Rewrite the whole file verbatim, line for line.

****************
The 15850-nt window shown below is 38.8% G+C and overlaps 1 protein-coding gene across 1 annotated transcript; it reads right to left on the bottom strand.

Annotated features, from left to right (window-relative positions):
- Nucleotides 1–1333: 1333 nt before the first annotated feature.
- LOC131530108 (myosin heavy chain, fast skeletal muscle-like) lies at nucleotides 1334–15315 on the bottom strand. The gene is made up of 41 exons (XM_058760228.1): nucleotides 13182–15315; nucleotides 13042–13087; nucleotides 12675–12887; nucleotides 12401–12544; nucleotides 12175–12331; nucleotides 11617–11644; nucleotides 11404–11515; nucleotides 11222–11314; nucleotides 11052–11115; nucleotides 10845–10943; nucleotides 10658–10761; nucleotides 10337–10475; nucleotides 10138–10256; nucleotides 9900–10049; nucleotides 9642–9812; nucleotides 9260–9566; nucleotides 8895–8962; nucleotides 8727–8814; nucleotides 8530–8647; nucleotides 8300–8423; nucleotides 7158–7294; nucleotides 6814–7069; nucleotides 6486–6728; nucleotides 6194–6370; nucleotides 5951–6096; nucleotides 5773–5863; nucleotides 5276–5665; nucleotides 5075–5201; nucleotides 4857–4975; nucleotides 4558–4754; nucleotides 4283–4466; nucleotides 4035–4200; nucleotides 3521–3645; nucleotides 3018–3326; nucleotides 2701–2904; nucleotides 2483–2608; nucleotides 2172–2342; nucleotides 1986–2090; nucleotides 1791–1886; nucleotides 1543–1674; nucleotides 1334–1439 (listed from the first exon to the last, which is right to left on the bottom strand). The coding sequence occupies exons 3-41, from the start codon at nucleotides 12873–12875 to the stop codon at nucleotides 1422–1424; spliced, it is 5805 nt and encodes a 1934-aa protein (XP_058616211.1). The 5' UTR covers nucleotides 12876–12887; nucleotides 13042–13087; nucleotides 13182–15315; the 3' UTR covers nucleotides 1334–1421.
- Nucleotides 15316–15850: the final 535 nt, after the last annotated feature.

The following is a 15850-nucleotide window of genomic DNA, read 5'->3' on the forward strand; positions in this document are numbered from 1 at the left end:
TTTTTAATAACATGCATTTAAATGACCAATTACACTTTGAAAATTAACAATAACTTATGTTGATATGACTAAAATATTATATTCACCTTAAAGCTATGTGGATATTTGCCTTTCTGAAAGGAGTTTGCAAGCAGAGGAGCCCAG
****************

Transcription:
The 15850-nt window shown below is 38.8% G+C and overlaps 1 protein-coding gene across 1 annotated transcript; it reads right to left on the bottom strand.

Annotated features, from left to right (window-relative positions):
- Nucleotides 1–1333: 1333 nt before the first annotated feature.
- LOC131530108 (myosin heavy chain, fast skeletal muscle-like) lies at nucleotides 1334–15315 on the bottom strand. The gene is made up of 41 exons (XM_058760228.1): nucleotides 13182–15315; nucleotides 13042–13087; nucleotides 12675–12887; nucleotides 12401–12544; nucleotides 12175–12331; nucleotides 11617–11644; nucleotides 11404–11515; nucleotides 11222–11314; nucleotides 11052–11115; nucleotides 10845–10943; nucleotides 10658–10761; nucleotides 10337–10475; nucleotides 10138–10256; nucleotides 9900–10049; nucleotides 9642–9812; nucleotides 9260–9566; nucleotides 8895–8962; nucleotides 8727–8814; nucleotides 8530–8647; nucleotides 8300–8423; nucleotides 7158–7294; nucleotides 6814–7069; nucleotides 6486–6728; nucleotides 6194–6370; nucleotides 5951–6096; nucleotides 5773–5863; nucleotides 5276–5665; nucleotides 5075–5201; nucleotides 4857–4975; nucleotides 4558–4754; nucleotides 4283–4466; nucleotides 4035–4200; nucleotides 3521–3645; nucleotides 3018–3326; nucleotides 2701–2904; nucleotides 2483–2608; nucleotides 2172–2342; nucleotides 1986–2090; nucleotides 1791–1886; nucleotides 1543–1674; nucleotides 1334–1439 (listed from the first exon to the last, which is right to left on the bottom strand). The coding sequence occupies exons 3-41, from the start codon at nucleotides 12873–12875 to the stop codon at nucleotides 1422–1424; spliced, it is 5805 nt and encodes a 1934-aa protein (XP_058616211.1). The 5' UTR covers nucleotides 12876–12887; nucleotides 13042–13087; nucleotides 13182–15315; the 3' UTR covers nucleotides 1334–1421.
- Nucleotides 15316–15850: the final 535 nt, after the last annotated feature.

The following is a 15850-nucleotide window of genomic DNA, read 5'->3' on the forward strand; positions in this document are numbered from 1 at the left end:
TTTTTAATAACATGCATTTAAATGACCAATTACACTTTGAAAATTAACAATAACTTATGTTGATATGACTAAAATATTATATTCACCTTAAAGCTATGTGGATATTTGCCTTTCTGAAAGGAGTTTGCAAGCAGAGGAGCCCAG